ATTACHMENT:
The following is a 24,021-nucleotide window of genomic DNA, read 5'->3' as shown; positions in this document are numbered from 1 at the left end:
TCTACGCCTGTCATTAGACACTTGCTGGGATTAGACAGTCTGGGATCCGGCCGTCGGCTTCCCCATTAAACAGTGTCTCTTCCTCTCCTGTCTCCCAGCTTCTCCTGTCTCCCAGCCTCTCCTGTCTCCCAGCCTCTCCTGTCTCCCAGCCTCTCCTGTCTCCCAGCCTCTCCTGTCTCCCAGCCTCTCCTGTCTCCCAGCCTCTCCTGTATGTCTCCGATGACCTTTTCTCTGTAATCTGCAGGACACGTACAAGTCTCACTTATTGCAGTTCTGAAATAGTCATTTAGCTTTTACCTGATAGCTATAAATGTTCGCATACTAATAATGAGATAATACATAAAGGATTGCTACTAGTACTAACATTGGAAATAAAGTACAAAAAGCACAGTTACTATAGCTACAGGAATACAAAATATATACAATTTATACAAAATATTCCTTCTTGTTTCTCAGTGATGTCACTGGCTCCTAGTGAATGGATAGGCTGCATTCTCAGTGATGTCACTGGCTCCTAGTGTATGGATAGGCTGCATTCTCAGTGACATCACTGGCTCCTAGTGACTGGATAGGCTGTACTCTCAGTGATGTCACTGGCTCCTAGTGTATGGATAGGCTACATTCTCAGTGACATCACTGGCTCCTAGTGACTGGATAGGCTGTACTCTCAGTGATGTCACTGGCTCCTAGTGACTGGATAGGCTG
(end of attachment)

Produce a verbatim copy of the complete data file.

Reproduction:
The following is a 24,021-nucleotide window of genomic DNA, read 5'->3' as shown; positions in this document are numbered from 1 at the left end:
TCTACGCCTGTCATTAGACACTTGCTGGGATTAGACAGTCTGGGATCCGGCCGTCGGCTTCCCCATTAAACAGTGTCTCTTCCTCTCCTGTCTCCCAGCTTCTCCTGTCTCCCAGCCTCTCCTGTCTCCCAGCCTCTCCTGTCTCCCAGCCTCTCCTGTCTCCCAGCCTCTCCTGTCTCCCAGCCTCTCCTGTCTCCCAGCCTCTCCTGTATGTCTCCGATGACCTTTTCTCTGTAATCTGCAGGACACGTACAAGTCTCACTTATTGCAGTTCTGAAATAGTCATTTAGCTTTTACCTGATAGCTATAAATGTTCGCATACTAATAATGAGATAATACATAAAGGATTGCTACTAGTACTAACATTGGAAATAAAGTACAAAAAGCACAGTTACTATAGCTACAGGAATACAAAATATATACAATTTATACAAAATATTCCTTCTTGTTTCTCAGTGATGTCACTGGCTCCTAGTGAATGGATAGGCTGCATTCTCAGTGATGTCACTGGCTCCTAGTGTATGGATAGGCTGCATTCTCAGTGACATCACTGGCTCCTAGTGACTGGATAGGCTGTACTCTCAGTGATGTCACTGGCTCCTAGTGTATGGATAGGCTACATTCTCAGTGACATCACTGGCTCCTAGTGACTGGATAGGCTGTACTCTCAGTGATGTCACTGGCTCCTAGTGACTGGATAGGCTG